The sights, shapes and styles of buildings in Valencia give visitors with a passion for contemporary architecture a lot of food for thought.
The City of Arts and Sciences
Hundreds of angles and views in one place, the City of Arts and Sciences is a quarter of Valencia that any contemporary architecture enthusiast will be in a rush to get to. Spanish architect Santiago Calatrava is famous across the globe for his creations.
The Conference Centre
This is also known as the Congress Centre and was designed by British architect Norman Foster. Opened in 1998, it has attracted high calibre business meetings and events ever since. The building is more than aesthetically forward thinking: the solar tiles on its roof have generated over 1.5 million kWh of energy in five years, making it a leading sustainable venue.
Veles e Vents
This building at the marina was designed by David Chipperfield and Fermín Vázquez. The building is named after the poem Veles e Vents by the fifteenth-century Valencian poet Ausiàs March. The poem is about a journey from Italy to Valencia in search of his loved one and the building was created to accommodate the guests and spectators of the 32nd America’s Cup. It now stands to represent the competition and its importance to the city of Valencia.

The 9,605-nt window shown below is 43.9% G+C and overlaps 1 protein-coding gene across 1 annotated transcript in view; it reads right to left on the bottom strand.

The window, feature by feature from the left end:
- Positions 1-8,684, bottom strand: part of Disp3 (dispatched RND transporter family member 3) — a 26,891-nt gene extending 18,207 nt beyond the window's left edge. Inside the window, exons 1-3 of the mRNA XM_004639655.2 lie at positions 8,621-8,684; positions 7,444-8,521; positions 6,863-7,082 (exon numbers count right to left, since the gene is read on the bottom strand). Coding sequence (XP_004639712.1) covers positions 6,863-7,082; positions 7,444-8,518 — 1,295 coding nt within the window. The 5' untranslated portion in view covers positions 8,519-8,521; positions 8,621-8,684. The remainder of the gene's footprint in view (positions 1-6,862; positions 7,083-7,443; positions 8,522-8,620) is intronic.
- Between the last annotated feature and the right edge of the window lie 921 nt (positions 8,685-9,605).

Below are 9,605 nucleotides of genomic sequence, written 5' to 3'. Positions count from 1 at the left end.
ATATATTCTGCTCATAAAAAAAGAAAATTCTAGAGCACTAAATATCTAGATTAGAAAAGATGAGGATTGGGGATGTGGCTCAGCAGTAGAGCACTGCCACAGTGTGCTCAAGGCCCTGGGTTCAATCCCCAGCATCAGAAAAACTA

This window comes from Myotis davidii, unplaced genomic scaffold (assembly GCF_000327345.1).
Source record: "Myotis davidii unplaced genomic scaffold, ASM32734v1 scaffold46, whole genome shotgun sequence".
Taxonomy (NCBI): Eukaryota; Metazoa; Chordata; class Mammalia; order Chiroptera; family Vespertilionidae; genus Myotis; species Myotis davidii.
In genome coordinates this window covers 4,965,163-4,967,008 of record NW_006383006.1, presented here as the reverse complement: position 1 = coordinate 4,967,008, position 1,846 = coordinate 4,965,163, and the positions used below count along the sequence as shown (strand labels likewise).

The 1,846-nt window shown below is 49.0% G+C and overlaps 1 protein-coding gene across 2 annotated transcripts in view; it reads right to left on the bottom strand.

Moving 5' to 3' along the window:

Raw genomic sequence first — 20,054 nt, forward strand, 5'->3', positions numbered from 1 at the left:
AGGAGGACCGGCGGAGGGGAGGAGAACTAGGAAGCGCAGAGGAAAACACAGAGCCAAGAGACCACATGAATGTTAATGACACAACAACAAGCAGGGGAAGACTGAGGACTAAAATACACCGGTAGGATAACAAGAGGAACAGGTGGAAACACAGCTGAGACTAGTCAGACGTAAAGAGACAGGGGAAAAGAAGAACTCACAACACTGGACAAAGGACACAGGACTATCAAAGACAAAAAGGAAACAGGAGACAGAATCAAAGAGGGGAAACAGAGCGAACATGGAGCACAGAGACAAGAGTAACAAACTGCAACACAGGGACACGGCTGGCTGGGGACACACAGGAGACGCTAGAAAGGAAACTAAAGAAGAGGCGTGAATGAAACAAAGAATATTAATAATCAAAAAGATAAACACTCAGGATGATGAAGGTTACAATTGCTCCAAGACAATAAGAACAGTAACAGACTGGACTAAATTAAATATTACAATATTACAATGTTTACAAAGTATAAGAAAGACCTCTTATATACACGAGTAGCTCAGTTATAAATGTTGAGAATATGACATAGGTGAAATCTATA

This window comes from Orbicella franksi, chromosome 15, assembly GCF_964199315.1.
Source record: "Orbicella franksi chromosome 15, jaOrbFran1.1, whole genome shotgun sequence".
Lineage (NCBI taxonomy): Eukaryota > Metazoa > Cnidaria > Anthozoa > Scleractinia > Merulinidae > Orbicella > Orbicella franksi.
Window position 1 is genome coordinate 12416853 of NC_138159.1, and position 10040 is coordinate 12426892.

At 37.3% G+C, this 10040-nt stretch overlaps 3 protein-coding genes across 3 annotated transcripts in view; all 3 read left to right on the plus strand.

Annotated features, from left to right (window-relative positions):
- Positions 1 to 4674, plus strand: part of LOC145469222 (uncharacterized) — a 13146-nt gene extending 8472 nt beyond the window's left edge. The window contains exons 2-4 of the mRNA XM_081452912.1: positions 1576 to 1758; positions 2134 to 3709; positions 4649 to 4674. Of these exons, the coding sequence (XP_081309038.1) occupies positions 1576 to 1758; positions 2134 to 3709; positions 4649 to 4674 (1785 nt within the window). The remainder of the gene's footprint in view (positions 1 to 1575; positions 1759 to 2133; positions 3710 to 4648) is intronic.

Luna Rosa team base
A building with a much more practical function but staggering first impression is the team base for Luna Rossa at the Renzo Piano workshop. Used as the base in the 2007 America’s Cup using sails as exterior material, it is worth a photo or two.
To find out more about architecture in Valencia go to the Visit Valencia website.